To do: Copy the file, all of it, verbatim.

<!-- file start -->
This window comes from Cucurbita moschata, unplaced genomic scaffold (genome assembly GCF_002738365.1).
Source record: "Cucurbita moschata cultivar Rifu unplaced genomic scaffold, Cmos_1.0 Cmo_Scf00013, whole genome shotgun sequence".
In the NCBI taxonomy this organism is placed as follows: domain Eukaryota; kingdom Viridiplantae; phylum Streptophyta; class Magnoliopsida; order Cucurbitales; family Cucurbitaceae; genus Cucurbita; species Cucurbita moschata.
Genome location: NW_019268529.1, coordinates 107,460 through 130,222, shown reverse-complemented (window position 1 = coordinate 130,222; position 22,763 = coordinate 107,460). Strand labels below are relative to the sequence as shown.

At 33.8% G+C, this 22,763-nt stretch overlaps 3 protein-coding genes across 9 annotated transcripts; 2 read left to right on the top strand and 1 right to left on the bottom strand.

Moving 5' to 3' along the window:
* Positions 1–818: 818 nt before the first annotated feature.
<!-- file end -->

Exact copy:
This window comes from Cucurbita moschata, unplaced genomic scaffold (genome assembly GCF_002738365.1).
Source record: "Cucurbita moschata cultivar Rifu unplaced genomic scaffold, Cmos_1.0 Cmo_Scf00013, whole genome shotgun sequence".
In the NCBI taxonomy this organism is placed as follows: domain Eukaryota; kingdom Viridiplantae; phylum Streptophyta; class Magnoliopsida; order Cucurbitales; family Cucurbitaceae; genus Cucurbita; species Cucurbita moschata.
Genome location: NW_019268529.1, coordinates 107,460 through 130,222, shown reverse-complemented (window position 1 = coordinate 130,222; position 22,763 = coordinate 107,460). Strand labels below are relative to the sequence as shown.

At 33.8% G+C, this 22,763-nt stretch overlaps 3 protein-coding genes across 9 annotated transcripts; 2 read left to right on the top strand and 1 right to left on the bottom strand.

Moving 5' to 3' along the window:
* Positions 1–818: 818 nt before the first annotated feature.